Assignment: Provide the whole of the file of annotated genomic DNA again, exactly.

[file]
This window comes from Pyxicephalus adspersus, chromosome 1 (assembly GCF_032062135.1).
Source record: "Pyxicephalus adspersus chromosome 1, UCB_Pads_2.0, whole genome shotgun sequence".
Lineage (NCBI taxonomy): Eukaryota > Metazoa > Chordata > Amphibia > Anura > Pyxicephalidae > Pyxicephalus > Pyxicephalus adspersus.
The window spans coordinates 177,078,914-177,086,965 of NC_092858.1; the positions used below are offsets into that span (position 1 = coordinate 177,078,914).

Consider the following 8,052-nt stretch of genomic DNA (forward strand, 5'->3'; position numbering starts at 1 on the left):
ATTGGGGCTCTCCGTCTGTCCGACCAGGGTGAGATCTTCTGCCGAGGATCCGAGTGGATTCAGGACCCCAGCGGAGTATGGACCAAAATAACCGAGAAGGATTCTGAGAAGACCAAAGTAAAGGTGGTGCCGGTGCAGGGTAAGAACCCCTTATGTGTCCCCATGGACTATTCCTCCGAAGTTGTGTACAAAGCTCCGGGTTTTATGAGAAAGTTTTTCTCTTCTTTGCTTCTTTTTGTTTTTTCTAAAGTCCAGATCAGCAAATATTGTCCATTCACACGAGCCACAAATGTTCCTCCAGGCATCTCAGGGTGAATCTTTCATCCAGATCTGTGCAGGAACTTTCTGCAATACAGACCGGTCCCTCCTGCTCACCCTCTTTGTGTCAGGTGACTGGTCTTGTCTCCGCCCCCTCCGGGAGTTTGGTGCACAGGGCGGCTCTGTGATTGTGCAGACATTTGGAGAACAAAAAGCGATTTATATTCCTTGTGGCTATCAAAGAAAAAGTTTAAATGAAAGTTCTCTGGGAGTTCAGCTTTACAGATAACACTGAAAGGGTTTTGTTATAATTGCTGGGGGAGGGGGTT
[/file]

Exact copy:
This window comes from Pyxicephalus adspersus, chromosome 1 (assembly GCF_032062135.1).
Source record: "Pyxicephalus adspersus chromosome 1, UCB_Pads_2.0, whole genome shotgun sequence".
Lineage (NCBI taxonomy): Eukaryota > Metazoa > Chordata > Amphibia > Anura > Pyxicephalidae > Pyxicephalus > Pyxicephalus adspersus.
The window spans coordinates 177,078,914-177,086,965 of NC_092858.1; the positions used below are offsets into that span (position 1 = coordinate 177,078,914).

Consider the following 8,052-nt stretch of genomic DNA (forward strand, 5'->3'; position numbering starts at 1 on the left):
ATTGGGGCTCTCCGTCTGTCCGACCAGGGTGAGATCTTCTGCCGAGGATCCGAGTGGATTCAGGACCCCAGCGGAGTATGGACCAAAATAACCGAGAAGGATTCTGAGAAGACCAAAGTAAAGGTGGTGCCGGTGCAGGGTAAGAACCCCTTATGTGTCCCCATGGACTATTCCTCCGAAGTTGTGTACAAAGCTCCGGGTTTTATGAGAAAGTTTTTCTCTTCTTTGCTTCTTTTTGTTTTTTCTAAAGTCCAGATCAGCAAATATTGTCCATTCACACGAGCCACAAATGTTCCTCCAGGCATCTCAGGGTGAATCTTTCATCCAGATCTGTGCAGGAACTTTCTGCAATACAGACCGGTCCCTCCTGCTCACCCTCTTTGTGTCAGGTGACTGGTCTTGTCTCCGCCCCCTCCGGGAGTTTGGTGCACAGGGCGGCTCTGTGATTGTGCAGACATTTGGAGAACAAAAAGCGATTTATATTCCTTGTGGCTATCAAAGAAAAAGTTTAAATGAAAGTTCTCTGGGAGTTCAGCTTTACAGATAACACTGAAAGGGTTTTGTTATAATTGCTGGGGGAGGGGGTT